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Authors: Kevin Anderson,Chris Carter (Creator)

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Ground Zero (The X-Files)

BOOK: Ground Zero (The X-Files)
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GROUND

ZERO

KEVIN J. ANDERSON

Based on the characters created by

Chris Carter

To Katie Tyree

whose constant insistence and enthusiasm convinced me to watch
The X-Files
in the first place—at which point, of course, I was hooked. Without her encouragement, I never would have been able to do this book.

Contents

One

Even through the thick windows of his

laboratory building, the…

1

Two

The security guard stepped out of a small prefab shack…

12

Three

The thick outfit made Mulder look like an astronaut. He…

24

Four

The safety technicians and radiation

specialists at the Teller Nuclear…

30

Five

A boring routine in a buried trash can that somebody…

35

Six

With his visitor’s badge firmly clipped to his collar, Mulder…

42

Seven

52

The key fit the lock, but Mulder knocked loudly anyway,…

Eight

Two days of maniacal asbestos-removal

construction—destruction, actually—had left a disconcerting…

60

Nine

Scully took the rental car and drove alone into Berkeley,…

66

Ten

Miriel Bremen led the way to a small

microbrewery and…

74

Eleven

From the Coronado shipyards the ocean

sprawled westward, stretching toward…

82

Twelve

As if playing a scene from an old John

Wayne…

90

Thirteen

Scully took her shift driving south from Albuquerque across the…

101

Fourteen

Before reaching the interstate on their trip back to Albuquerque,…

108

Fifteen

Sitting at his impeccably neat and carefully arranged desk in…

116

Sixteen

After an uneventful weekend—for

once—Mulder drove back to the Teller…

120

Seventeen

Scully returned to the headquarters of the Berkeley antinuclear protest…

127

Eighteen

Late afternoon in the Washington, D.C., area, hot and humid.

132

Nineteen

The body looked the same as the others, Mulder thought—severely…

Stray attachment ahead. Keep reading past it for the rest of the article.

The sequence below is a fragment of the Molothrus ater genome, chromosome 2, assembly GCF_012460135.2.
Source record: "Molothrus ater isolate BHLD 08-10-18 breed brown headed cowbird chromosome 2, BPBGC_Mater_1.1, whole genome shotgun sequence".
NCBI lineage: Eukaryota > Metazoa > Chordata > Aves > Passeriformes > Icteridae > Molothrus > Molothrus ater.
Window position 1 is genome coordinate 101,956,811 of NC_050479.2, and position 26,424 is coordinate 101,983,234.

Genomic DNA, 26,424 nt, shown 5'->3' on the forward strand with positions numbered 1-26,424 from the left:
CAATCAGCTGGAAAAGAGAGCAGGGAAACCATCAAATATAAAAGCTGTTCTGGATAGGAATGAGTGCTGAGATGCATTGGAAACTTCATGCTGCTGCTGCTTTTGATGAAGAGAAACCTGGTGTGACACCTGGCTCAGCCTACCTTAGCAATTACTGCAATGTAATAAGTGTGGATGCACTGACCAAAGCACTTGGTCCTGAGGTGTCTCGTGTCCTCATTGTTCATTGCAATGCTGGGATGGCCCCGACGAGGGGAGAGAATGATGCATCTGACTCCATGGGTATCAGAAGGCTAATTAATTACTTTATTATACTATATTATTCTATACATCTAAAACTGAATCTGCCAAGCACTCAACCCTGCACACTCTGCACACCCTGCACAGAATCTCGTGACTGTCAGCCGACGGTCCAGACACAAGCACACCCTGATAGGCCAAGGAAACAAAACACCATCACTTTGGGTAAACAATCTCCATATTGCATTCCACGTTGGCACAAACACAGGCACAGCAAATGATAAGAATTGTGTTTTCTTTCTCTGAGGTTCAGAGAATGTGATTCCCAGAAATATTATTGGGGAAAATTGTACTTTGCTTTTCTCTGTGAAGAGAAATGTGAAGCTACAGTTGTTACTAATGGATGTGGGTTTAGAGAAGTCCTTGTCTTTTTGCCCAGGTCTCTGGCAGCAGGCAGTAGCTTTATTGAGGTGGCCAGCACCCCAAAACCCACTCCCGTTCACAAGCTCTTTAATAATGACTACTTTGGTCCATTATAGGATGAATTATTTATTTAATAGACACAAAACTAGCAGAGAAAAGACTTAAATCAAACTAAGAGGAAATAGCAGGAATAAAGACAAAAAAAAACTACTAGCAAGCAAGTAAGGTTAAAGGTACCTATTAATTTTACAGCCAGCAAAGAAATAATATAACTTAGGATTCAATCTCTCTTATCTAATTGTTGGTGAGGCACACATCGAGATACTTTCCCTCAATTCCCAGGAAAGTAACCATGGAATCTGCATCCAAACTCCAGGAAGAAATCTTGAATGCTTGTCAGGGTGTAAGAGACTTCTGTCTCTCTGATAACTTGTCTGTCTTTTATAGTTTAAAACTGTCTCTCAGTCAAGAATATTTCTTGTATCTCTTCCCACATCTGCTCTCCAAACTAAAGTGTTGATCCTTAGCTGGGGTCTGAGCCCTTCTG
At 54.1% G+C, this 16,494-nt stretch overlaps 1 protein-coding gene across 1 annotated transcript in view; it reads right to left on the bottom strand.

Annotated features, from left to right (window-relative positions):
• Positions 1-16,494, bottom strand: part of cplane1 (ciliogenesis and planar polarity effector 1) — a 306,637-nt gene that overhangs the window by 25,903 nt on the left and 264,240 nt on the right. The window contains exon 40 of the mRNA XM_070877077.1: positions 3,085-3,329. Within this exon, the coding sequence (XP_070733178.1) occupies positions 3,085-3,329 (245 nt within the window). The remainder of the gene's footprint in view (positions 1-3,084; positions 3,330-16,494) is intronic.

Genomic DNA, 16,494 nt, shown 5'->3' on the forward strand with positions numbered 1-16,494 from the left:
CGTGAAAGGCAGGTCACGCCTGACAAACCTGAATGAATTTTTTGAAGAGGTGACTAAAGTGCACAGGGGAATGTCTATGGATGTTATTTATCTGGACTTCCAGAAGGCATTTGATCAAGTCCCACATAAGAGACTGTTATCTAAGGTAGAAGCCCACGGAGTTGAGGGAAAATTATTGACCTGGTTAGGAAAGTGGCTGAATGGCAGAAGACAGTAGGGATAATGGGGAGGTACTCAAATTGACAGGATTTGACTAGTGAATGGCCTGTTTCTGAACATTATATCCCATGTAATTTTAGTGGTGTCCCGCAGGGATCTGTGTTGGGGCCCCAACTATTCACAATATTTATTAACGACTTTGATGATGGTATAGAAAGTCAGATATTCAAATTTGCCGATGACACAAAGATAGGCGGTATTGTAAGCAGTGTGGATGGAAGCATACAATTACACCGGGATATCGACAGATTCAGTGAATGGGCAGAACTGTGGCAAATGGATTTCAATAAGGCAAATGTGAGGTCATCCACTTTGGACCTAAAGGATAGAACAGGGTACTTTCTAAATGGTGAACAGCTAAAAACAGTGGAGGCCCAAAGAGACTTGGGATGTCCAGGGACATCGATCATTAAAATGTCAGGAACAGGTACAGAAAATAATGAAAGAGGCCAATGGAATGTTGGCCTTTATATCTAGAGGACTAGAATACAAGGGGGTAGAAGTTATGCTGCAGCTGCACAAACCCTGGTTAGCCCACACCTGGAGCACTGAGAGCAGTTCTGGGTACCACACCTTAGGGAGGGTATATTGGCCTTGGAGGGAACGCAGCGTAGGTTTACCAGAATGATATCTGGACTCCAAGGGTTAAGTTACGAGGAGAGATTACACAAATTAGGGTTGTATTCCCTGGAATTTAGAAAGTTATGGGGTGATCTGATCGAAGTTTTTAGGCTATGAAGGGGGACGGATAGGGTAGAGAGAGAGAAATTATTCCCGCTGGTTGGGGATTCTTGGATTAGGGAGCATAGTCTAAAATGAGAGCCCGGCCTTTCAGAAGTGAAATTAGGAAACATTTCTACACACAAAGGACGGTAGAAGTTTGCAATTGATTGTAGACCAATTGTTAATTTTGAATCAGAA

139

Twenty

After so much time on the road, Scully found it…

146

Twenty-One

When Miriel Bremen went into the upper

floors of the…

154

Twenty-Two

A blind man has no need for lights. Alone in…

160

Twenty-Three

Following a hunch, Mulder went to see

Nancy Scheck’s “friend,”…

163

Twenty-Four

With a suitcase lying open on his bed,

Mulder dashed…

170

Twenty-Five

The atoll had recovered remarkably well in forty years. The…

175

Twenty-Six

Mulder and Scully arrived in the San

Francisco Bay Area,…

182

Twenty-Seven

Leaving Pearl Harbor behind on a perfect picture-postcard morning, Scully,…

187

Twenty-Eight

The weather grew even rougher, tossing and batting the small…

193

Twenty-Nine

The pressure of the approaching storm felt like a psychological…

200

Thirty

Mulder looked up at the angry skies.

Wistfully, he thought…

208

Thirty-One

In the full darkness of early night, the roiling ocean…

216

Thirty-Two

As Scully looked on, the security officer used a jingling…

222

Thirty-Three

Scully had just returned to her own cabin for a…

229

Thirty-Four

As howling darkness engulfed the island, Scully and the others…

243

Thirty-Five

Mulder watched Bear Dooley stride over to the countdown clock…

247

Thirty-Six

Captain Robert Ives didn’t know how he

could possibly remain…

254

Thirty-Seven

In the sudden black chaos following the power outage in…

259

Thirty-Eight

“Don’t just stand there,” Bear Dooley

squawked. “Get that damn…

263

Thirty-Nine

The storm spoke to him in its

power—dreadful voices against…

269

Forty

Facing into the storm, it was Mulder’s turn to keep…

272

Forty-One

Mulder’s watch had stopped, but he

suspected it had more…

278

Forty-Two

The FBI Headquarters building in

Washington, D.C., was a concrete-and283

glass…

Acknowledgments

About the Author

Praise

Other Books in the X-Files Series

Credits

Cover

Copyright

About the Publisher

ONE

Teller Nuclear Research Facility,

Pleasanton, California

Monday, 4:03 P.M.

Even through the thick windows of his laboratory building, the old man could hear the antinuke protesters outside. Chanting, singing, shouting—always fighting against the future, trying to stall progress. It baffled him more than it angered him. The slogans hadn’t changed from decade to decade. He didn’t think the radicals would ever learn. He fingered the laminated badge dangling from his lab coat. The five-year-old picture, showing him with an awkward expression, was worse than a driver’s license photo. The Badge Office didn’t like to retake snapshots—but then, ID